If you read my blog with any regularity you know I'm unabashedly, proudly liberal, but you also know, I hope, that I don't always tow the party line. I was not the world's biggest fan of the new Battlestar Galactica, for instance, because I felt that even though it matched my ideological and political bent, it was lacking in imagination, crushingly obvious, and it became the tiresome equivalent of Clue in Outer Space. (The fifth and final Cylon was Colonel Mustard on the Galactica...). I think my opinion was ultimately vindicated by the dopey, disappointing way the series ended (basically an insulting wave of a magic wand that said "God Moves in Mysterious Ways.")
Thus far, I feel the same way about the re-imagined V as I did about BSG starting out, but only in this case I get the added bonus of disliking the show's politics too. Not because I believe Obama is above criticism (and I've already criticized him here on the blog for not pursuing a torture investigation...) but because it has only been eleven months since he took office and he hasn't actually done anything yet to merit the high level of hatred and wacky rhetoric we see coming from Hannity, Limbaugh, Beck and the Tea Baggers.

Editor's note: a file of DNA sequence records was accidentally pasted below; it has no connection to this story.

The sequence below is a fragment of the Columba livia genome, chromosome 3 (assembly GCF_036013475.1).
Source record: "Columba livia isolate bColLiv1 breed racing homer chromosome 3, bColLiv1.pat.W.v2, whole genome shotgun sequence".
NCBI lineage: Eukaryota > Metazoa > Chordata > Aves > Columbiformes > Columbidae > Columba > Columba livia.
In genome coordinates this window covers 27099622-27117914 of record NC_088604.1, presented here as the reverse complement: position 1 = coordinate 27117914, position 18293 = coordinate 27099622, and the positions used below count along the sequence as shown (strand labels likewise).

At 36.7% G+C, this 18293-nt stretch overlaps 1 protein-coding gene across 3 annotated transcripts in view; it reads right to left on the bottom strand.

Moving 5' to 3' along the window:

I mean, have we found the FEMA Camps yet? Are our children being forced into re-education camps and someone forgot to tell me? Hell, our taxes haven't even gone up...
At least when the new BSG took on the Bush Years, Bush had been in office for awhile and had actually done something egregiously stupid like, I don't know...invading the wrong country. Obama hasn't had that kind of Senior Moment yet, so the new V feels like a wacky pre-emptive strike from Sarah Palin. It's not responding to anything substantive in the culture...just hysteria and fear; the very fear and hysteria that NY-23 rejected last night.